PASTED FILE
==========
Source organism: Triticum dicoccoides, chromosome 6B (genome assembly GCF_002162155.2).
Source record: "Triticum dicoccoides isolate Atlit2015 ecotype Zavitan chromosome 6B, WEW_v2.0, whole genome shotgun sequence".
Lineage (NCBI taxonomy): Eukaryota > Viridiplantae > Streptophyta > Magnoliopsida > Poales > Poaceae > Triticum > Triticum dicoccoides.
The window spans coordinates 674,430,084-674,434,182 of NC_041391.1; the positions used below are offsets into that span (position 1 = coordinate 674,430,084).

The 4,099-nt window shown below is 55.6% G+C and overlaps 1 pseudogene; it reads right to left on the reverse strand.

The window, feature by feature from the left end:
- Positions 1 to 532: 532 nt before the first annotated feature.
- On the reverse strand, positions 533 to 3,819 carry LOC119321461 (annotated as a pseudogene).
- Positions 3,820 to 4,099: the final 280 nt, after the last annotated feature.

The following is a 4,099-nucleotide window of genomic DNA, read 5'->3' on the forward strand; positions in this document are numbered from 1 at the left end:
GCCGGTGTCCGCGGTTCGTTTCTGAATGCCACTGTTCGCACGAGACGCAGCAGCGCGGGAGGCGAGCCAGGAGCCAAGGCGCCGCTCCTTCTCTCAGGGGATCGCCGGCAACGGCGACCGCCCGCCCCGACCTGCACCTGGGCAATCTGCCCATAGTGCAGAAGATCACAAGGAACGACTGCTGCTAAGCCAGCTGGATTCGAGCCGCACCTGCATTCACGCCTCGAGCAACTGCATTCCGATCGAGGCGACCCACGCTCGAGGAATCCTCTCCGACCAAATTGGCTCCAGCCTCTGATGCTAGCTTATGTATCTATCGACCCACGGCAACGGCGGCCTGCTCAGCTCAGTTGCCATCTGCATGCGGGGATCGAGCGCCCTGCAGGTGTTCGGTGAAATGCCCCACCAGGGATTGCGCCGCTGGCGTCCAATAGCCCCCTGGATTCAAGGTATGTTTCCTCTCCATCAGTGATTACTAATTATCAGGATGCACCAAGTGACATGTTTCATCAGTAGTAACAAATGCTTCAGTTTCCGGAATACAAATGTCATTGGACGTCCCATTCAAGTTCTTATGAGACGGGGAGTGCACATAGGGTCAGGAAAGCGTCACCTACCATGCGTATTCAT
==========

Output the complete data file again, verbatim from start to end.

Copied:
Source organism: Triticum dicoccoides, chromosome 6B (genome assembly GCF_002162155.2).
Source record: "Triticum dicoccoides isolate Atlit2015 ecotype Zavitan chromosome 6B, WEW_v2.0, whole genome shotgun sequence".
Lineage (NCBI taxonomy): Eukaryota > Viridiplantae > Streptophyta > Magnoliopsida > Poales > Poaceae > Triticum > Triticum dicoccoides.
The window spans coordinates 674,430,084-674,434,182 of NC_041391.1; the positions used below are offsets into that span (position 1 = coordinate 674,430,084).

The 4,099-nt window shown below is 55.6% G+C and overlaps 1 pseudogene; it reads right to left on the reverse strand.

The window, feature by feature from the left end:
- Positions 1 to 532: 532 nt before the first annotated feature.
- On the reverse strand, positions 533 to 3,819 carry LOC119321461 (annotated as a pseudogene).
- Positions 3,820 to 4,099: the final 280 nt, after the last annotated feature.

The following is a 4,099-nucleotide window of genomic DNA, read 5'->3' on the forward strand; positions in this document are numbered from 1 at the left end:
GCCGGTGTCCGCGGTTCGTTTCTGAATGCCACTGTTCGCACGAGACGCAGCAGCGCGGGAGGCGAGCCAGGAGCCAAGGCGCCGCTCCTTCTCTCAGGGGATCGCCGGCAACGGCGACCGCCCGCCCCGACCTGCACCTGGGCAATCTGCCCATAGTGCAGAAGATCACAAGGAACGACTGCTGCTAAGCCAGCTGGATTCGAGCCGCACCTGCATTCACGCCTCGAGCAACTGCATTCCGATCGAGGCGACCCACGCTCGAGGAATCCTCTCCGACCAAATTGGCTCCAGCCTCTGATGCTAGCTTATGTATCTATCGACCCACGGCAACGGCGGCCTGCTCAGCTCAGTTGCCATCTGCATGCGGGGATCGAGCGCCCTGCAGGTGTTCGGTGAAATGCCCCACCAGGGATTGCGCCGCTGGCGTCCAATAGCCCCCTGGATTCAAGGTATGTTTCCTCTCCATCAGTGATTACTAATTATCAGGATGCACCAAGTGACATGTTTCATCAGTAGTAACAAATGCTTCAGTTTCCGGAATACAAATGTCATTGGACGTCCCATTCAAGTTCTTATGAGACGGGGAGTGCACATAGGGTCAGGAAAGCGTCACCTACCATGCGTATTCAT